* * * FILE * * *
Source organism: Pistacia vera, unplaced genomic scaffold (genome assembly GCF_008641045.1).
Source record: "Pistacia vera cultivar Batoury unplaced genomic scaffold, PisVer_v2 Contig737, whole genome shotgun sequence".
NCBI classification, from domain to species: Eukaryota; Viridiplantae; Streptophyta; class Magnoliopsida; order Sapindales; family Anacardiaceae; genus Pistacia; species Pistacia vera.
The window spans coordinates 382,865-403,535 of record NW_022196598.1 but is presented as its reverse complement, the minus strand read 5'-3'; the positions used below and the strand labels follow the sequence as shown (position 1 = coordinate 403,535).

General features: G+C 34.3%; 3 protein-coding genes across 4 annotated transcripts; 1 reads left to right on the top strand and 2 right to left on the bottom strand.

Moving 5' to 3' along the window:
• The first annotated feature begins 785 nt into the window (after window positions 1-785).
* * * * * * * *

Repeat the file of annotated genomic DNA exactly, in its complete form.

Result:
Source organism: Pistacia vera, unplaced genomic scaffold (genome assembly GCF_008641045.1).
Source record: "Pistacia vera cultivar Batoury unplaced genomic scaffold, PisVer_v2 Contig737, whole genome shotgun sequence".
NCBI classification, from domain to species: Eukaryota; Viridiplantae; Streptophyta; class Magnoliopsida; order Sapindales; family Anacardiaceae; genus Pistacia; species Pistacia vera.
The window spans coordinates 382,865-403,535 of record NW_022196598.1 but is presented as its reverse complement, the minus strand read 5'-3'; the positions used below and the strand labels follow the sequence as shown (position 1 = coordinate 403,535).

General features: G+C 34.3%; 3 protein-coding genes across 4 annotated transcripts; 1 reads left to right on the top strand and 2 right to left on the bottom strand.

Moving 5' to 3' along the window:
• The first annotated feature begins 785 nt into the window (after window positions 1-785).